May the 19th is the World IBD Day: a day when thousands of people unite and organise events across the world to make ulcerative colitis and Crohn’s disease visible to the world. In our post today we want to focus on this year’s motto, #makeIBDwork, and talk about how IBD impacts the work environment. Because, although people enduring IBD have to make modifications in their day to day life, sometimes the workspace can require some special adjustments. Furthermore, there are two clear protagonists in this story: the employers and the workers with IBD. So, we want to leave some useful tips for both of them.
One of my employees has IBD, how can I help the most?
If you are an employer, and a worker tells you that they suffer IBD, it’s very likely that you are new to the term. IBD is the acronym for Inflammatory Bowel Disease. IBD is an umbrella term that cover to different diseases: Ulcerative Colitis and Crohn’s Disease. Both are caused by inflammation, swelling and ulceration in the intestines, and produce symptoms like diarrhoea, urgent or frequent need to go to the toilet, abdominal pain…
Our first tip is to listen to your employees. They have been living with IBD for a long time, and they know what works best for them. It’s important to know that IBD affects different people in different ways: some have to go to the bathroom more often than others; the trigger foods (foods that trigger a flare-up, or a rise in symptoms) are varied and different for each person; and some people have ostomies, while others don’t. And so, creating a welcoming and confident environment is important, so your employees can talk openly and can let you know their needs.
Other than that, there are some general recommendations that you can follow. Setting their work desk nearer to the bathroom is a small gesture that can help greatly. Another step is to allow them to have flexible hours. This is especially important in the mornings, when IBD patients may have flare-up symptoms or experience morning fatigue. In that context, having the flexibility to come in a little bit later and leave later as well can mark a great difference.
The flexibility doesn’t apply only to working hours. As IBD affects the digestive system, eating habits of people with IBD differ: to avoid overloading the intestine, they tend to eat smaller, more frequent meals. This is for two reasons: the food is better tolerated this way, having less symptoms, and this intermittent eating pattern can help increase the amount of nutrition you receive in a day. So, flexibility should also apply to lunch breaks.
As an employer, you may be worried about how IBD could impact the performance. However, several surveys, like this employment survey by the Crohn’s and Colitis foundation in the UK, found that workers with IBD scored a higher productivity than the general healthy population. That’s because more than half of the respondents reported giving more effort at work to make up for any shortcomings which might result from their IBD.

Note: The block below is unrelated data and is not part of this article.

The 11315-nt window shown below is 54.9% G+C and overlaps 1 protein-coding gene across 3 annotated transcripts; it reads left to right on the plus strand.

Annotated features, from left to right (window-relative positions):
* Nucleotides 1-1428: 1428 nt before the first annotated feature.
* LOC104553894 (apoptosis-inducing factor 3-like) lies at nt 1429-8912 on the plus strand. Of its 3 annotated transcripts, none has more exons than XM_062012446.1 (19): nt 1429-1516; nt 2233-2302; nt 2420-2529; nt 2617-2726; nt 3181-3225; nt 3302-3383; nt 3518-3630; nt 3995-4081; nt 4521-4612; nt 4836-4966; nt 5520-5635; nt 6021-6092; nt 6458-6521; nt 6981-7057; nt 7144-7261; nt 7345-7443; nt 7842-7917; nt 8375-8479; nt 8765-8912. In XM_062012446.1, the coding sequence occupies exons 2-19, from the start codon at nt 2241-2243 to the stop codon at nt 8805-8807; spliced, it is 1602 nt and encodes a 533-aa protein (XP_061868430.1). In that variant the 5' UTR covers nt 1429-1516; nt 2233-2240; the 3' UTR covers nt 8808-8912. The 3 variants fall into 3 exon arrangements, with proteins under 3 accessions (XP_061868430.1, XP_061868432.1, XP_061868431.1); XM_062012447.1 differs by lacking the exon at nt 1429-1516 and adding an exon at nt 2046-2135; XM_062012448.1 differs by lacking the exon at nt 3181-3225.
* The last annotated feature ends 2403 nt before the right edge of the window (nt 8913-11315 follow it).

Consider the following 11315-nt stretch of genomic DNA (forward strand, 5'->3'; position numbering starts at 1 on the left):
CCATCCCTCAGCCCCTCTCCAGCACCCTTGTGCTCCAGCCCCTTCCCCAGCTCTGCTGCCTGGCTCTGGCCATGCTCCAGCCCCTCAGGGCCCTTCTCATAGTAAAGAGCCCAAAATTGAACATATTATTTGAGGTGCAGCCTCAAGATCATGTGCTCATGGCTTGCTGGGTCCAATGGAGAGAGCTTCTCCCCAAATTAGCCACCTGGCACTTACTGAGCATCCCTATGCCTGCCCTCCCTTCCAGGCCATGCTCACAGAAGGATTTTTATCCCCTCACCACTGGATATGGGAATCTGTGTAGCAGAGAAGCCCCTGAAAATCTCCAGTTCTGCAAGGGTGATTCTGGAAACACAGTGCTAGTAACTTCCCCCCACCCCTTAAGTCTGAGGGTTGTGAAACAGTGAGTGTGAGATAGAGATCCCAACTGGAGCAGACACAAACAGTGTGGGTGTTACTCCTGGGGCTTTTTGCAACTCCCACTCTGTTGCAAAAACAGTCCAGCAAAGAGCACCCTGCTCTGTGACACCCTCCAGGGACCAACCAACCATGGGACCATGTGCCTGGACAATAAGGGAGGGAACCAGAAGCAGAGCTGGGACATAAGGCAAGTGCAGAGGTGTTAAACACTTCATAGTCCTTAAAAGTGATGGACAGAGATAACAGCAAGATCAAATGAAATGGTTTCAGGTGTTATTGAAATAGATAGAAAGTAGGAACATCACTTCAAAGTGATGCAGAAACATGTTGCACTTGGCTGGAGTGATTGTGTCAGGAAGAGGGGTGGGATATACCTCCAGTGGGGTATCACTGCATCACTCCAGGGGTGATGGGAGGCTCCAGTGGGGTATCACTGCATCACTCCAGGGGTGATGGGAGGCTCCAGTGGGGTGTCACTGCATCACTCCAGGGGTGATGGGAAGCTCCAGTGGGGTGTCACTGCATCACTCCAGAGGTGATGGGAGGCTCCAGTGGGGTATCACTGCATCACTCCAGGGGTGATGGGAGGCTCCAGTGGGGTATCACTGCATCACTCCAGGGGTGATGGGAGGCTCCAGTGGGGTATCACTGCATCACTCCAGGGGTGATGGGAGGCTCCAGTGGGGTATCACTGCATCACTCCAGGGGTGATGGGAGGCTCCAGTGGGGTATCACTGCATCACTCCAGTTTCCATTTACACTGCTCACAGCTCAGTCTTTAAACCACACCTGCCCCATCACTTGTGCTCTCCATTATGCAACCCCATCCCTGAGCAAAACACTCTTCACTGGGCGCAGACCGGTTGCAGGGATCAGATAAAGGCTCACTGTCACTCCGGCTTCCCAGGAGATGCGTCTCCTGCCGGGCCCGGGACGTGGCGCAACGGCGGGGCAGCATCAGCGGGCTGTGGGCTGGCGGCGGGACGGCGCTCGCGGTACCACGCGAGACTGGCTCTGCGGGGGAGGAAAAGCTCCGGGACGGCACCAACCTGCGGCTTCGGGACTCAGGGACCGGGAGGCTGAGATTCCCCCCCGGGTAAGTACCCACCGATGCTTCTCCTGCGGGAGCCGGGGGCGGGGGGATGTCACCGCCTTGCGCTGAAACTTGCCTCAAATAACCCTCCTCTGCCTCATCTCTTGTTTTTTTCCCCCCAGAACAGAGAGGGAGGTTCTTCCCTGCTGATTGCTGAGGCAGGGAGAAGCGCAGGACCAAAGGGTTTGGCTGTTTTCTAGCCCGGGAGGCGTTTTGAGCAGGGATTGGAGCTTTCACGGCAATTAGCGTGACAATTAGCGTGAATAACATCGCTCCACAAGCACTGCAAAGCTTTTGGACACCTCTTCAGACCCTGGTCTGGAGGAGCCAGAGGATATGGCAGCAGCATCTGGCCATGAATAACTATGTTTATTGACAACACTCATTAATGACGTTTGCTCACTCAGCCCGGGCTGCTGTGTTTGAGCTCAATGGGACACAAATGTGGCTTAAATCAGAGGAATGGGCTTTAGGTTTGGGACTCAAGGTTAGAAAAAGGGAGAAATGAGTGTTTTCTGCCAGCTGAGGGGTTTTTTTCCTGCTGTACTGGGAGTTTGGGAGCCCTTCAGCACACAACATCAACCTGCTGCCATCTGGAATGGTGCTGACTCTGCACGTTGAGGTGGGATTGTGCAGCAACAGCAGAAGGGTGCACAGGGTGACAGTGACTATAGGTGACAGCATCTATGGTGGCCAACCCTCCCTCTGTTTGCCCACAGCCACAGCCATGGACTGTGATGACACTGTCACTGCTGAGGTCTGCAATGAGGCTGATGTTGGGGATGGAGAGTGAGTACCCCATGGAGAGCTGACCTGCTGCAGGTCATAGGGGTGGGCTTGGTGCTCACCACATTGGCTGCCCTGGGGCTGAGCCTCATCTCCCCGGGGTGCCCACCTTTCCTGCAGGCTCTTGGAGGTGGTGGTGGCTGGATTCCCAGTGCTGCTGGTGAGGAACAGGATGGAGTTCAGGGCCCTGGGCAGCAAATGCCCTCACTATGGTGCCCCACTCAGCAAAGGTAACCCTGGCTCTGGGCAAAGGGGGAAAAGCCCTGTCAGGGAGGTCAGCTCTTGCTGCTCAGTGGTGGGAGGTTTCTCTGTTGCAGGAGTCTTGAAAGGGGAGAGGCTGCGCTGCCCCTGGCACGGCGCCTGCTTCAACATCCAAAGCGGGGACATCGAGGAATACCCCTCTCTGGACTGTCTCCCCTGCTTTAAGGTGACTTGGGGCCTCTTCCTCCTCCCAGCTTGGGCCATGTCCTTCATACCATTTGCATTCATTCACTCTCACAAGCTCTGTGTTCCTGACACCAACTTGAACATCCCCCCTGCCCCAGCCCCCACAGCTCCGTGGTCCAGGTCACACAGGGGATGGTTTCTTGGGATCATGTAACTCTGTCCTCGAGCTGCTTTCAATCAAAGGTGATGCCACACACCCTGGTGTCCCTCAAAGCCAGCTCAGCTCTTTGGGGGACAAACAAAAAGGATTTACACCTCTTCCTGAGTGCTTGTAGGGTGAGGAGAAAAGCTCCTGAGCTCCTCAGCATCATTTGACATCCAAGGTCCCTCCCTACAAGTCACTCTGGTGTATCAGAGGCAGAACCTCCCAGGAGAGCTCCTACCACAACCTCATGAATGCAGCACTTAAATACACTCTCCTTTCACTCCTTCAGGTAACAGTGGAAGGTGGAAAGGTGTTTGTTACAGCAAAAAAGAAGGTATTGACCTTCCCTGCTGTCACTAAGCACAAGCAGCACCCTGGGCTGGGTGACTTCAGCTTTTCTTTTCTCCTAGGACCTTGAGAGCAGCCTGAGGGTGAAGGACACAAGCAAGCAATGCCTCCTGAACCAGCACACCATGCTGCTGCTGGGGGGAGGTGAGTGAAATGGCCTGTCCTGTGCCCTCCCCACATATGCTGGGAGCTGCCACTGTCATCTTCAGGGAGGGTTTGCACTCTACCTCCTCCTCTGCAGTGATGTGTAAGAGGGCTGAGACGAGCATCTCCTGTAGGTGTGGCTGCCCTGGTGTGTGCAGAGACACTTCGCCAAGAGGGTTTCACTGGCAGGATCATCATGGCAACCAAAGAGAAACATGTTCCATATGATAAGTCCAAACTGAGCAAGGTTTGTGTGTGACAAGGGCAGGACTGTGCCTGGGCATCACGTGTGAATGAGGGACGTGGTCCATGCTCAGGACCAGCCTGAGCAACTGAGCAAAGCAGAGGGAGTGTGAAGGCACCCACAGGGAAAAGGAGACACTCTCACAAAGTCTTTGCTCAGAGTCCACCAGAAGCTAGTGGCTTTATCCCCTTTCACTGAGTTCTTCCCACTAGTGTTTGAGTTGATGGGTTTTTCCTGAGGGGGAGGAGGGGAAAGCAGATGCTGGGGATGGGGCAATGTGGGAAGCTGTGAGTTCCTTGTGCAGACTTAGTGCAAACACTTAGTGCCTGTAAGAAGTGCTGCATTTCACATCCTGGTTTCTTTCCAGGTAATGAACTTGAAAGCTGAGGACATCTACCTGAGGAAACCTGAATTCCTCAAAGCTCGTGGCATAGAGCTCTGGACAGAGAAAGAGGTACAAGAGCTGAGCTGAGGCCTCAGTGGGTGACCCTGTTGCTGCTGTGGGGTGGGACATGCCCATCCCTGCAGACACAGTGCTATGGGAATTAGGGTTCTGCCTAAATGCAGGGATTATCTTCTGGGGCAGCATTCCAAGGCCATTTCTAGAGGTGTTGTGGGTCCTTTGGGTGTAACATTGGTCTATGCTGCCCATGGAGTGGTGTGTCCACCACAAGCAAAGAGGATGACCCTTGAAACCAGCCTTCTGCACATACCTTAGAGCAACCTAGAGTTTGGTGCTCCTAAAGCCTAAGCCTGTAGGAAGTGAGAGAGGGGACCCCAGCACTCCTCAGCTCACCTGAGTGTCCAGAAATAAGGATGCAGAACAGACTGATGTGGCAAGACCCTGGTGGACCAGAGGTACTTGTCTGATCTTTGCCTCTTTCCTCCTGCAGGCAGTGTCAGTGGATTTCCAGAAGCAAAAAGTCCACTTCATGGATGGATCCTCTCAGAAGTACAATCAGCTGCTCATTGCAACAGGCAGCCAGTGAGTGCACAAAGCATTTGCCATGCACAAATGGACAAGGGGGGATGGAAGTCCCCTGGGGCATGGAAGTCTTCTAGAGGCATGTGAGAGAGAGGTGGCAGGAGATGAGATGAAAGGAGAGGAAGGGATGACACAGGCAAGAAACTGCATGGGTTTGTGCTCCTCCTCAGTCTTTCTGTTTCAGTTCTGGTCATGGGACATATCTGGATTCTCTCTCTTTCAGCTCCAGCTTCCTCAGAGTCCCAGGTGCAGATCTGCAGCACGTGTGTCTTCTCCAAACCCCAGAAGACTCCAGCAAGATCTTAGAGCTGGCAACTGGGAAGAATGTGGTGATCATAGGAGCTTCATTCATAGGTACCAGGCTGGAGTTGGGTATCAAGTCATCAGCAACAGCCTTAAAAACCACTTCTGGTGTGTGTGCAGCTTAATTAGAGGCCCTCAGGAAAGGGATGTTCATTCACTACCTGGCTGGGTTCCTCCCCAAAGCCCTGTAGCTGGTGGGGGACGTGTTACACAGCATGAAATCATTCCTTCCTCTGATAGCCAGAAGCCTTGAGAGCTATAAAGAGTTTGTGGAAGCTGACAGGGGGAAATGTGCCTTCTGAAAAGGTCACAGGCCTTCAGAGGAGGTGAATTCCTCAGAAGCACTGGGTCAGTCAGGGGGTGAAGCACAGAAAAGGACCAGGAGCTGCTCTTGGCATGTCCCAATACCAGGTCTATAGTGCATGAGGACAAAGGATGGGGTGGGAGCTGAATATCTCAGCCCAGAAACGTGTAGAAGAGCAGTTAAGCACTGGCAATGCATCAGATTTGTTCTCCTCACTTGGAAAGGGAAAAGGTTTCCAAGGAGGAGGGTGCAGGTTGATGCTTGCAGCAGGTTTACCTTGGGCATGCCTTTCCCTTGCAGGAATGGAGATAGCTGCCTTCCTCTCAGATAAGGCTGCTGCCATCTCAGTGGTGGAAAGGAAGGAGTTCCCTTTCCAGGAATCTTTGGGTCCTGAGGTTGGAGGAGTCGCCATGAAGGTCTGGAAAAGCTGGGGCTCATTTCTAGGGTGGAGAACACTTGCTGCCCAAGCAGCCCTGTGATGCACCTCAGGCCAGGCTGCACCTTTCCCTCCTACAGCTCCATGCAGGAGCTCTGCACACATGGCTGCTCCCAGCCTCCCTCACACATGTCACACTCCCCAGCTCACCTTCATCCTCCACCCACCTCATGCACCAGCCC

I have just been diagnosed with IBD, how can it impact my work life?
If you have just been diagnosed, you will find that you have to make some adjustments in your daily life, and that also includes your work environment. For example, you can expect to need to take some time off work. At least, that’s what a survey conducted by the European Federation of Crohn’s and Ulcerative Colitis Associations suggests: 74% of the survey participants said they had taken some time off due to fatigue caused by IBD. However, this didn’t impact their work dearly, as 3 out of 4 participants declared that they haven’t received complaints or unfair comments about their performance.
Being open about your diagnosis at work can also ease the day to day. It enables your employer to make the necessary adjustments and will help your colleagues to understand the situation. If you are unsure about disclosing your condition at work, it may help to talk with your boss while having a colleague present for support. Organisations like the Crohn’s and Colitis Foundation or the European Federation of Crohn’s & Ulcerative Colitis Associations recommend talking about IBD at work, as hiding symptoms can be a strain and talking about it could help alleviate the pressure.
Talking about pressure: stress can play a role in IBD, making you more prone to flare-ups. Managing stress in the work environment can be hard, but there are multiple ways to do it: relaxation techniques, mindfulness, reallocating tasks… Some people choose to reduce the workload by getting a reduction of the working hours. If you need it, seek psychological assistance as well, since IBD can also take a toll in our mental health.
We want to close our post with the remarks of someone that has experienced both sides of this post: Hank Green. He endures IBD and runs the company Complexly, the creative agency behind some of the most successful educational Youtube channels. He found that after the diagnosis, “you will lose normal and you will have a new normal”. We hope that our post helped you to find a better normal in your work.
For IBD patients